2. The 701 BC invasion of Judah by Assyria under Sennacherib, during the reign of Hezekiah.

Hezekiah is positively evaluated in the bible in 2 Kings and 2 Chronicles

Seitz p. 14: “The contrast between Hezekiah and Ahaz forms one of the clearest theological structures in this otherwise complex literary presentation.  Indeed, this contrast has urged not a few interpreters to regard the messianic oracle of 9:1-7, coming hard on the heels of the denunciation of Ahaz (7:9; 17), as directed toward the figure of Hezekiah.  This in turn may have given rise to the interpretation of Immanuel (7:14) as a royal figure, if not Hezekiah himself …”

 

Seitz p. 15: “Isaiah appears as prophet of both judgment and salvation.  The judgment on Jerusalem will lead to ultimate cleansing and the worship of the nations (2:1-5).  A doubting and cautious king will be replaced by one called “Wonderful Counselor (9:6) who will establish and uphold the throne of David forever (9:7).”

Seitz p. 17: “Isaiah is a book of paradoxical linkages: Isaiah is a prophet of salvation but also of judgment; Zion theology is the guarantor of God’s presence but as much for cleansing judgment as for protection or benefaction; Ahaz’s caution is contrasted with Hezekiah’s bold intercession; the Syro-Ephraimite crisis gives way to 701 events, in turn giving way to the 587 denouement; Assyria is replaced by Babylon, who is finally defeated by Persia.”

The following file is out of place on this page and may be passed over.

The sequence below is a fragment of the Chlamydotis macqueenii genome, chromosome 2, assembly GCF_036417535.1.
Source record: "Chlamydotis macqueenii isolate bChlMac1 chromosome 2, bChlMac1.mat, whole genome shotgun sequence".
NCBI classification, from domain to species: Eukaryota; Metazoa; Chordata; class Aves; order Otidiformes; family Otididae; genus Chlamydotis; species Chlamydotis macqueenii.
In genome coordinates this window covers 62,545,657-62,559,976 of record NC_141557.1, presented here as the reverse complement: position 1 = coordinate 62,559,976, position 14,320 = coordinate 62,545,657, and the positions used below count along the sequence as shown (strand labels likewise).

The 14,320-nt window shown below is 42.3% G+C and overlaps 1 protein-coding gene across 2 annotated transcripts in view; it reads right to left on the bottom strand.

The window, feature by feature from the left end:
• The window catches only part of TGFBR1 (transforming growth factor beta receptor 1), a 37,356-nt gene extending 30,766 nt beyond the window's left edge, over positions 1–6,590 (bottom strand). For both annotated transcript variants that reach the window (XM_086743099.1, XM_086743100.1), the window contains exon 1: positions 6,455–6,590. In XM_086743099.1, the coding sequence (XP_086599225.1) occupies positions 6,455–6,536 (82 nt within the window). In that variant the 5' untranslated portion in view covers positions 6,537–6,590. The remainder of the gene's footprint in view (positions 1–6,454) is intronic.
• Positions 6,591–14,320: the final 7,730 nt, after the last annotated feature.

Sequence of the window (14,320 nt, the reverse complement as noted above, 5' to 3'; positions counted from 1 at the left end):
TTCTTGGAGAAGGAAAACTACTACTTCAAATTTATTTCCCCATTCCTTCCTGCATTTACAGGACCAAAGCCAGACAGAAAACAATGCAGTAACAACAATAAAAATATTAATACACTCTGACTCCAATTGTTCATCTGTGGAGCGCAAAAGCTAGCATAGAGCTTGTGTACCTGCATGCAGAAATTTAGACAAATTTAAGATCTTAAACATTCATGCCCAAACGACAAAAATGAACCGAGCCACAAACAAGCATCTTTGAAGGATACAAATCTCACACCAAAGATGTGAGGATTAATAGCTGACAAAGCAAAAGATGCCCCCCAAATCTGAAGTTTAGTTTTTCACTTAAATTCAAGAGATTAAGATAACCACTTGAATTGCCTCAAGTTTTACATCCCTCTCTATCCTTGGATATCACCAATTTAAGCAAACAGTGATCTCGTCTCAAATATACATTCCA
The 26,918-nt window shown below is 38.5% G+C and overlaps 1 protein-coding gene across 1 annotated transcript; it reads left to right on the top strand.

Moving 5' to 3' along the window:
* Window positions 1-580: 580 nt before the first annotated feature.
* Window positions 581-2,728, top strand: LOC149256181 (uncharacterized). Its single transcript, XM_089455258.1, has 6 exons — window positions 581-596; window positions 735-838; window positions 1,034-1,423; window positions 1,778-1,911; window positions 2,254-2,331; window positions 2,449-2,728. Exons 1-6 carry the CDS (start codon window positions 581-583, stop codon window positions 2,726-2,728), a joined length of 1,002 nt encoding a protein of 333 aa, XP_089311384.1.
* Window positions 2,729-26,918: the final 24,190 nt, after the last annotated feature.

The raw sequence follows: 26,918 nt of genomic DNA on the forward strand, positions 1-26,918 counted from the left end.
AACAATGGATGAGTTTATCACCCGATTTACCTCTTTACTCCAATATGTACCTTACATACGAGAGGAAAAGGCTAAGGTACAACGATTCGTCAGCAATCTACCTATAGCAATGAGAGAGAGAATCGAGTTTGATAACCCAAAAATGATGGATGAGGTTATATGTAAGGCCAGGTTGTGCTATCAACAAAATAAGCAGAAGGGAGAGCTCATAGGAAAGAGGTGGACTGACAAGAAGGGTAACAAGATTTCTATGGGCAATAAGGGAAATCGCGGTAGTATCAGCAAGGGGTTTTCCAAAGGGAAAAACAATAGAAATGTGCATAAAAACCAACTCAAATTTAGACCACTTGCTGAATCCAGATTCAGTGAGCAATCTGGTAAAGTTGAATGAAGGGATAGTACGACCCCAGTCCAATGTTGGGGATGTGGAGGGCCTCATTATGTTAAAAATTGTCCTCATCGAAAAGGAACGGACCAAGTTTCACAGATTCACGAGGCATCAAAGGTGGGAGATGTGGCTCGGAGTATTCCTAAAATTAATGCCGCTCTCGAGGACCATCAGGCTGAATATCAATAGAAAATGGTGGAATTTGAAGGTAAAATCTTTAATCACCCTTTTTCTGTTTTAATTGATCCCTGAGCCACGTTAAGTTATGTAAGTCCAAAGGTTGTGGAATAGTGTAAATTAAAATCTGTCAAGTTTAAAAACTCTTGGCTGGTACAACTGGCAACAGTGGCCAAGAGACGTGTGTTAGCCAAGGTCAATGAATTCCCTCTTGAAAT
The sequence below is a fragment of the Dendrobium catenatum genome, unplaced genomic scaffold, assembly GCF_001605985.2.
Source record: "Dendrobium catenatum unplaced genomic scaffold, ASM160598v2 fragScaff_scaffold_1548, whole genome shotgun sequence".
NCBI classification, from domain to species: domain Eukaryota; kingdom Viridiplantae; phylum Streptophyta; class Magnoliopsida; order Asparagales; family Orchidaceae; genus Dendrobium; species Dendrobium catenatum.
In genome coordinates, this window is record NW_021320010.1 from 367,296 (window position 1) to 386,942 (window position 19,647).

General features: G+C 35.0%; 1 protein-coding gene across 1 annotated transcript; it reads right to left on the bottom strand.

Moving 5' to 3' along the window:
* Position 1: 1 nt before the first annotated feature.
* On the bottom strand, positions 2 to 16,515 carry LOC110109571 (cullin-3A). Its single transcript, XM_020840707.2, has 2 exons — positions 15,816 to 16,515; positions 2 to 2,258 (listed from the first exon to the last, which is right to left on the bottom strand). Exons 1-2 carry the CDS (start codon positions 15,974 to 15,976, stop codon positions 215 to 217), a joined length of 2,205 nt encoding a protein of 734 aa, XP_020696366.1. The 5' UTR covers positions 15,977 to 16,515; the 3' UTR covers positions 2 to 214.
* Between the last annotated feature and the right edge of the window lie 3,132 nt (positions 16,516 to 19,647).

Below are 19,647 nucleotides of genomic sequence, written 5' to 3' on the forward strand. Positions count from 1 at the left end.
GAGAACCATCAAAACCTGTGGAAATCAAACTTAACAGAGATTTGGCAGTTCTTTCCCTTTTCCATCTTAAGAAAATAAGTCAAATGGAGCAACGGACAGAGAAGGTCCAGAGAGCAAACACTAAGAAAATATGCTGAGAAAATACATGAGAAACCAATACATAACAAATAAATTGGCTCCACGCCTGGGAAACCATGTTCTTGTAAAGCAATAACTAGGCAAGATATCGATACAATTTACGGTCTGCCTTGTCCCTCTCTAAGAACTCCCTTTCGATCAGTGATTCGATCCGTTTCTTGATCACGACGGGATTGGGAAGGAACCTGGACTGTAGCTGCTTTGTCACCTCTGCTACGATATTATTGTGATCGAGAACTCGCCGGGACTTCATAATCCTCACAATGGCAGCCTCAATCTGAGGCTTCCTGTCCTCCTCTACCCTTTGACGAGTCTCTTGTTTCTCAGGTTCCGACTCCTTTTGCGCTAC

Second Isaiah = chapters 40-55  by consensus – oracles by a prophet while the southern kingdom was in exile in Babylon, approx. 550 BC.   Jerusalem punished.  Jerusalem to be restored.

Hanson p. viii: “…chapters 40 to 55 constitute one of the most unified, and beautiful, compositions in the entire bible …”

These chapters originate in oracles / crises from 550 to 515 BCE while the bulk of the nation was in captivity in Babylon.  “A large segment of the population of Judah now dwelled as captives and exiles along the banks of the Euphrates, surrounded by worshipers of Marduk and Nebo and the other members of the Babylonian pantheon.”

Hanson p. 2: “We know nothing concerning the personal life of this prophet, neither name nor gender nor social class.   …   most assume that Second Isaiah crafted the message found in Isaiah 40-55 (as well as chapters 34-35) while living with the exiles in Babylon.”

Hanson p. 3: Shortly after the Babylonians conquer Judah (587 BC) Cyrus begins a rise to power in Persia nearby.  He defeated the Babylonians in 539 BC.  “It is important to be aware of the sharp contrast between the ruthless Babylonian policy of obliterating the culture of defeated peoples and Cyrus’s policy of restoring captive peoples to their homelands and granting them the financial aid required to rebuild their economic, social and religious institutions.”